The Hai Ou Human Development Consultation was the initiating step of a comprehensive demonstration development project by the people of Ta Chuang Tsuen. Hai Ou is located 47 kilometers southeast of Kaohsiung at the end of a gravel road running between Tung Hai and the Hai Ou Recreation and Shopping Center. The Hai Ou Human Development Project is a corporate effort involving both social and economic development.
The project was begun by residents and concerned citizens of Taiwan with the encouragement of government officials and business leaders. The consultation drew upon the current business intentions of Hai Ou people to extend their local economic enterprises through improved agriculture and business technology, initiating the environmental structures of village industry, basic services and facilities construction, and by expanding social.patterns through increased social life and educational opportunities.
This project is seen as a demonstration of methods which are adaptable to any similar village in Taiwan and therefore replicable elsewhere. Taiwan is a leaf-shaped island in the Pacific Ocean off the mainland of China. Through the hard work of the people it has become a developed nation, both industrially and agriculturally, in the short span of fifteen years. Two rice crops a year is standard, and inland districts situated far from monsoon flooding are experimenting with three crops. Sugar cane, fruits, and vegetables are produced in such quantities that they are now available for export.
The island is rich in marine resources and abounds in more than 300 kinds of fish. Fish and dairy farming, hogs, and poultry raising are among the successful farming ventures. Under the principles of democracy, nationalism, and livelihood, Taiwan has worked for the autonomy of its local units while maintaining internal and external security. Any village with a plan f,or its own development meets a willing and ready response from the central government.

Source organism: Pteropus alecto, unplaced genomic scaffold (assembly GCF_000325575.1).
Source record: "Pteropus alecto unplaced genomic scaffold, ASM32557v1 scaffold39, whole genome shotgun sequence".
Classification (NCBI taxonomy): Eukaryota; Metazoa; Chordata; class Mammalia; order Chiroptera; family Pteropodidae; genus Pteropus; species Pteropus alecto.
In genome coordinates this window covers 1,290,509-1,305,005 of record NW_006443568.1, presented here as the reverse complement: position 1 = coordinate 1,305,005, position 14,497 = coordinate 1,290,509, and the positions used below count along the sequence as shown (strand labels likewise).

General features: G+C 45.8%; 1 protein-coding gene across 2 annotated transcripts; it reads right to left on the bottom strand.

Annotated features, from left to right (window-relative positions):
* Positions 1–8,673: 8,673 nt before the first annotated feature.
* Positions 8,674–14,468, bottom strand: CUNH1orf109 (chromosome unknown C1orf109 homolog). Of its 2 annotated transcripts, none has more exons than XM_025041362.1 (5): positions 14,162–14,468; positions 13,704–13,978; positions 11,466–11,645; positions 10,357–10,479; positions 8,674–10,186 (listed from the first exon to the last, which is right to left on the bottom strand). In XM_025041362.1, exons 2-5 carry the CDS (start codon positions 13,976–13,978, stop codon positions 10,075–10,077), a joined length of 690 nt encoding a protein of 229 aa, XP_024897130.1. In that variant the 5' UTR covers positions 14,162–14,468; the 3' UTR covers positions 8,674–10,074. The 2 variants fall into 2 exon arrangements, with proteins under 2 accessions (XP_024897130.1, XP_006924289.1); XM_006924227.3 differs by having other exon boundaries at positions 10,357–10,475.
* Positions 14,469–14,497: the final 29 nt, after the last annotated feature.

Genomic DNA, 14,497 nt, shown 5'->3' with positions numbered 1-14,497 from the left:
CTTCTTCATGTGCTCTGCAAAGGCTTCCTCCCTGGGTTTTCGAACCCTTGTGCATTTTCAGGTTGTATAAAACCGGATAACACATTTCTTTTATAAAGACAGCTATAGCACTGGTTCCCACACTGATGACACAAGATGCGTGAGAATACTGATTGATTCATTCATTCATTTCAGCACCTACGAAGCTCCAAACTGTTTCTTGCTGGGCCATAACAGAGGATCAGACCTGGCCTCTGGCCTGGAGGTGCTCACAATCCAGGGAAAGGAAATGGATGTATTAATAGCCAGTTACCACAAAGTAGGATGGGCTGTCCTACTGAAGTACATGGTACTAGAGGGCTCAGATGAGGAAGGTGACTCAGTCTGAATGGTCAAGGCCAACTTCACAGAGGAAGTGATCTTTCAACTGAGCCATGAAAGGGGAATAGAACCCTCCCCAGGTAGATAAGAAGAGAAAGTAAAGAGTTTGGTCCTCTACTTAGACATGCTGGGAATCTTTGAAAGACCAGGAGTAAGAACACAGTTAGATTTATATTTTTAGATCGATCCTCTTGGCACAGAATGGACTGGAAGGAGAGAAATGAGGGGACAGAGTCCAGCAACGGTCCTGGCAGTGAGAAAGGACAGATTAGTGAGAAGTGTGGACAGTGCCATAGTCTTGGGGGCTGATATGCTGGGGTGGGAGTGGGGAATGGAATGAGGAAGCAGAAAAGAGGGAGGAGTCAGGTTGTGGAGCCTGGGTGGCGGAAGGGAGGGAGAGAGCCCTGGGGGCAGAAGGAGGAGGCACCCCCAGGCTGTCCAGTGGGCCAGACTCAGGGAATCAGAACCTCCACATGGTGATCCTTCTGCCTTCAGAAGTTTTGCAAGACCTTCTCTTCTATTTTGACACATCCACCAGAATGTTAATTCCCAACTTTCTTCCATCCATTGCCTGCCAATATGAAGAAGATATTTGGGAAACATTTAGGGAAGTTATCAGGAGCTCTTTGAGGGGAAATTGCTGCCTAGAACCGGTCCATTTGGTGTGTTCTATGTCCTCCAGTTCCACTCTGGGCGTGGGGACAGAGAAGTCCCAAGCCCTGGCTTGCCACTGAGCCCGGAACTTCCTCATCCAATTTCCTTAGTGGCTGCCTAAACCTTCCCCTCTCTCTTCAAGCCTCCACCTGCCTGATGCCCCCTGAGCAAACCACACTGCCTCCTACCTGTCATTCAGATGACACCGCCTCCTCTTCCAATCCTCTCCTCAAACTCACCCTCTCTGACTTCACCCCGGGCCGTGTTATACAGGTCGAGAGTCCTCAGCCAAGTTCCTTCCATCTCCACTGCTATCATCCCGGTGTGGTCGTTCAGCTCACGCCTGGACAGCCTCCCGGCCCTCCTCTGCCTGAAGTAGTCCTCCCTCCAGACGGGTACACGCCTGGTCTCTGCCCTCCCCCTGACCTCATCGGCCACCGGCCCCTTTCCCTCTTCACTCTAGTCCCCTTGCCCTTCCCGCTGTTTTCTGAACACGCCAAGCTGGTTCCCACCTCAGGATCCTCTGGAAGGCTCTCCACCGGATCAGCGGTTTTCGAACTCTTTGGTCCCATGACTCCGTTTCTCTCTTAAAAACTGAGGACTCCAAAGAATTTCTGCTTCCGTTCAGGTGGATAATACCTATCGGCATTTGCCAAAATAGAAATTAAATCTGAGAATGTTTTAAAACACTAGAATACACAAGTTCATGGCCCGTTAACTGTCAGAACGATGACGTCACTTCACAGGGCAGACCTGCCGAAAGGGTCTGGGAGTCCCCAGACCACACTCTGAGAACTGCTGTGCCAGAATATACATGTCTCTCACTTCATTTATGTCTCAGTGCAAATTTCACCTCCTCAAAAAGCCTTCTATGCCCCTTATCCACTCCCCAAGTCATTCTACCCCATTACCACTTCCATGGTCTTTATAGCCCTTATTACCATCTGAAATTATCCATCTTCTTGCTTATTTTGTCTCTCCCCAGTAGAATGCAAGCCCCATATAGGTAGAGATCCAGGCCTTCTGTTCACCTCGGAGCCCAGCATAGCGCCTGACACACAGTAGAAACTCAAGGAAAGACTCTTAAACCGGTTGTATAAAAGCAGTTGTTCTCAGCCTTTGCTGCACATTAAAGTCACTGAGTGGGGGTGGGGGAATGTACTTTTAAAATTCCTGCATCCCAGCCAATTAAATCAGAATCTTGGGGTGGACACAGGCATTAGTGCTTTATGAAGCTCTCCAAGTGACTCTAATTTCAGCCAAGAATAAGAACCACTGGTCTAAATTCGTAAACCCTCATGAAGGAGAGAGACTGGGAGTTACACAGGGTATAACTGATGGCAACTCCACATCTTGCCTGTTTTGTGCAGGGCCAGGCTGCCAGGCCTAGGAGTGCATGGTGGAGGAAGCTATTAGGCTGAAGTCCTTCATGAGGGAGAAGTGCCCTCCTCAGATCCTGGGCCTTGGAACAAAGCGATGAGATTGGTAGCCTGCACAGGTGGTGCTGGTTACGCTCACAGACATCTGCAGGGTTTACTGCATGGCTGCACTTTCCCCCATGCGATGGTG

Self-help projects have directly influenced 2,000 of the 3,000 villages, helping to raise the standard of living to the extent that subsistence living is rapidly becoming a rarity. Yet, not all the population is involved in the recent agricultural miracle, particularly those rural villages isolated from the mainstream of communication and transportation. Three-fourths of the labor force has been drawn away to the.urban centers into non-agricultural jobs removin9 potential village leadership from their communities. On the other hand, Japanese, European and American companies are attracted by the availability of unskilled labor and have settled in the export processing zones.
The capstone of Taiwan’s industrial expansion is the central government’s Ten Projects-in technology. With the rising standard of education, Taiwan has begun to move away from labor-intensive to capital intensive industry, allowing the more sophisticated skills of its people an opportunity in the international marketplace. Taiwan has also remained open to external relations, training other developing nations and welcoming outsiders to invest in its economic growth. In the spirit of this rapid economic development Taiwan has the opportunity of demonstrating equivalent social development. While the the people have living essentials, family income remains low. Exposure to the global community is crucial to ensure the effective ness of the nation’s contribution to the rest of society.
The Hai Ou Human Development Project will be a part of Taiwan’s current thrust to to move industry to the labor source, rather-than the labor forces shifting to the vast cities. It will particularly focus on the social development critical to maintaining healthy family units in the midst of rapid urbanization. Taiwan’s foremost export processing port and now second largest city, Kaohsiung is located on the southwestern coast along the Love of Mankind River. The mouth of the river is a large natural harbor frequented by international ships.
The sprawling city has unlimited room for expansion and vacant spaces are often filled with cultivated fields or vegetable gardens. Downtown streets are vivid with color night and day and bustle with pedestrians, automobiles, motorbikes and bicycles. Outside of the crowded downtown district the streets are wide, lined with many buildings under construction which add to the commercial, prosperous look of the city. The industries of the city were originally products of the Japanese occupation from 1895 to 1945. The city name was changed in 1920 from “Beating the Drum” to “Big Giant” and the small unknown fishing village began to emerge as a major city. Kaohsiung has a long, rich history as a vital link in the ocean trade between North and Southeast Asia. Trade relations with African countries, Saudi Arabia, Europe and America have made Kaohsiung a meeting place of industrial expertise and Chinese Asian culture.